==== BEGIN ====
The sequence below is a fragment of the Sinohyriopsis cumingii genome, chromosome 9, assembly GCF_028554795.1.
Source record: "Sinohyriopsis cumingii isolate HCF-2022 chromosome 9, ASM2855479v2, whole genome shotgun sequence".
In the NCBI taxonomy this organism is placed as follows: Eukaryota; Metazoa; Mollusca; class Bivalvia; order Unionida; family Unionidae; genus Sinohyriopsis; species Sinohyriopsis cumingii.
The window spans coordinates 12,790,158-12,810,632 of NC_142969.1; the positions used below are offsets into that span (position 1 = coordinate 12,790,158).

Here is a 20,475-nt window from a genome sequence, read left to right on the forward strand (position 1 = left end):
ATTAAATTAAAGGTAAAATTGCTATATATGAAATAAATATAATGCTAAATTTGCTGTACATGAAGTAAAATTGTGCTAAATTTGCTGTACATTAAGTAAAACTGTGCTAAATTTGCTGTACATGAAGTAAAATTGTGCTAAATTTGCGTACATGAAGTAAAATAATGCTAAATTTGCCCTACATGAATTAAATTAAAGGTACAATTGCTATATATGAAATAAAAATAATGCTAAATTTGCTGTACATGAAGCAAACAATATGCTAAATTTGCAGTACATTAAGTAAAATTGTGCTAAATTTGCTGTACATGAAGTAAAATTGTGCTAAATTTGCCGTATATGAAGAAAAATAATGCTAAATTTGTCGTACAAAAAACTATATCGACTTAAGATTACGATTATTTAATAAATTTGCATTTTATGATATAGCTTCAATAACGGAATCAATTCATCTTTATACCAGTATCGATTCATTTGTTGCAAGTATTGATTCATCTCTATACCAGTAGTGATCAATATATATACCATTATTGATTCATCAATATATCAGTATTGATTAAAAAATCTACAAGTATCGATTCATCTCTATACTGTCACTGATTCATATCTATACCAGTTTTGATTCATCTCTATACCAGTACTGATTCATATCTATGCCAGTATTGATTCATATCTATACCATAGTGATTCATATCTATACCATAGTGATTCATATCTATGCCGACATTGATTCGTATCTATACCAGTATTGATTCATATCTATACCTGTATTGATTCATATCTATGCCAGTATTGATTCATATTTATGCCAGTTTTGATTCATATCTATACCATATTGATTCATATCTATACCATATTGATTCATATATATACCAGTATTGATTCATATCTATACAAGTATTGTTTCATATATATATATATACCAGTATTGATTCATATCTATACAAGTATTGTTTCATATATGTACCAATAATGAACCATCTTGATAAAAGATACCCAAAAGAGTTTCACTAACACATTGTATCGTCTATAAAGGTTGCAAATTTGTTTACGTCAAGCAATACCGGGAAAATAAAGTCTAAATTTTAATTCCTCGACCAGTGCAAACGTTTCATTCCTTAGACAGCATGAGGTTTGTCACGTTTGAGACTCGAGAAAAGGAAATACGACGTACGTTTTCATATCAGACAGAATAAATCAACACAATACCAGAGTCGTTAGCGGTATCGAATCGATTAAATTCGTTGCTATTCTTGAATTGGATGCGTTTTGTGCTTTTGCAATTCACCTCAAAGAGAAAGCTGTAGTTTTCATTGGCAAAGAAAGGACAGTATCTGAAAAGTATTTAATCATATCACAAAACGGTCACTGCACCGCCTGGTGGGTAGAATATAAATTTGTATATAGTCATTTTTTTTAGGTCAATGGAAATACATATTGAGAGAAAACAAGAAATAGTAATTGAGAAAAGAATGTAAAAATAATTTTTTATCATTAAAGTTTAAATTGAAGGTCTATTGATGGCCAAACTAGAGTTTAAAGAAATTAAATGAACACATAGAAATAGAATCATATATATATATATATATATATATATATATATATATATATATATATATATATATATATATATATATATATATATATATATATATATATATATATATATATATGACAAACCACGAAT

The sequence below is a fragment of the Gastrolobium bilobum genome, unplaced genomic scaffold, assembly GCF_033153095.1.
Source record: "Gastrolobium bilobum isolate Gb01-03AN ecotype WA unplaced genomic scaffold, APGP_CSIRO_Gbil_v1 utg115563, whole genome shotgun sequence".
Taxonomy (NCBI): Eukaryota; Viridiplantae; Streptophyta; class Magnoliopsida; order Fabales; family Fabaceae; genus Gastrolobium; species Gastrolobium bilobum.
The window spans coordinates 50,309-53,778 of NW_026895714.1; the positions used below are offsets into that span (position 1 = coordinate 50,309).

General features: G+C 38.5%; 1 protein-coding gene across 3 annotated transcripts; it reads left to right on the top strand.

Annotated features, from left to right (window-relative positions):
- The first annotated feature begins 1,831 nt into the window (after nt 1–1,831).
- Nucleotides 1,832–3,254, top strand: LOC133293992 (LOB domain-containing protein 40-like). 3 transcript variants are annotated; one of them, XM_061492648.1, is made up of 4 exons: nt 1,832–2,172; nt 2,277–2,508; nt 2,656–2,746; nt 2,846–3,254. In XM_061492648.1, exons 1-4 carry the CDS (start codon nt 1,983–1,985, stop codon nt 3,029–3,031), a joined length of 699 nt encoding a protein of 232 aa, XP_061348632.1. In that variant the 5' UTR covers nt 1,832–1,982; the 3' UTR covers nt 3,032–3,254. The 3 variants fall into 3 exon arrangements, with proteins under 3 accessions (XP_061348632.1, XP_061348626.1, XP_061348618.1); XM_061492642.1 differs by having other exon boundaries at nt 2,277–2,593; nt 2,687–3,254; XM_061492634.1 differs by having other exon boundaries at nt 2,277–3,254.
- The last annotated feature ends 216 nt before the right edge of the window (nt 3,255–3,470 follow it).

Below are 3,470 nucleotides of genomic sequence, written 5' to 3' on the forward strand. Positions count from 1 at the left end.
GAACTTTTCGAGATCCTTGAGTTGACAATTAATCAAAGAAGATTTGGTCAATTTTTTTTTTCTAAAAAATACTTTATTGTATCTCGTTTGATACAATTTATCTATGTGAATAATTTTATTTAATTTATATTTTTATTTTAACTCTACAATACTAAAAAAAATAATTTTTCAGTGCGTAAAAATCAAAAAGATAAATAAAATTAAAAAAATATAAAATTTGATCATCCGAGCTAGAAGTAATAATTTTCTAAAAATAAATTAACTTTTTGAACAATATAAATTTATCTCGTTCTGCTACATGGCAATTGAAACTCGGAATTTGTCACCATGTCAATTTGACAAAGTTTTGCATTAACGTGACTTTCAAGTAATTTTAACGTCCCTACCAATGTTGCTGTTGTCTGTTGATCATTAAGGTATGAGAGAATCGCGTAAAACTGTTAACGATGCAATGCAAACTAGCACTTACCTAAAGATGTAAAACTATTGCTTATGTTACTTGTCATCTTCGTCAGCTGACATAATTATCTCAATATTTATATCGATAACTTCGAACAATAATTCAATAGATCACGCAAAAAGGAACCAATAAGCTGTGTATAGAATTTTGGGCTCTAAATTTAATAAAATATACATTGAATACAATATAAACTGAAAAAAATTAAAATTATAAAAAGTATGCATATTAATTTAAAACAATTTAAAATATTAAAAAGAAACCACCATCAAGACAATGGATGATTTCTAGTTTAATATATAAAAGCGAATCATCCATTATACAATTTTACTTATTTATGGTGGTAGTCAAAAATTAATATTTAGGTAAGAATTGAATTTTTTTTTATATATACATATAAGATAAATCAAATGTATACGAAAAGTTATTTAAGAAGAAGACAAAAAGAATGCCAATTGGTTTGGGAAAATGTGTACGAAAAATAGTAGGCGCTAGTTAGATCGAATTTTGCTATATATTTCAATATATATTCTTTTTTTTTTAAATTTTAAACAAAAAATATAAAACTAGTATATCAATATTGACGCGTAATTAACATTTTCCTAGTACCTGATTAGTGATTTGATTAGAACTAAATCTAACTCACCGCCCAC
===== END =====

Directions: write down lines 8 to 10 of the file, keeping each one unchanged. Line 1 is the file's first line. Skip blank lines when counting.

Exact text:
Source record: "Gastrolobium bilobum isolate Gb01-03AN ecotype WA unplaced genomic scaffold, APGP_CSIRO_Gbil_v1 utg115563, whole genome shotgun sequence".
Taxonomy (NCBI): Eukaryota; Viridiplantae; Streptophyta; class Magnoliopsida; order Fabales; family Fabaceae; genus Gastrolobium; species Gastrolobium bilobum.
The window spans coordinates 50,309-53,778 of NW_026895714.1; the positions used below are offsets into that span (position 1 = coordinate 50,309).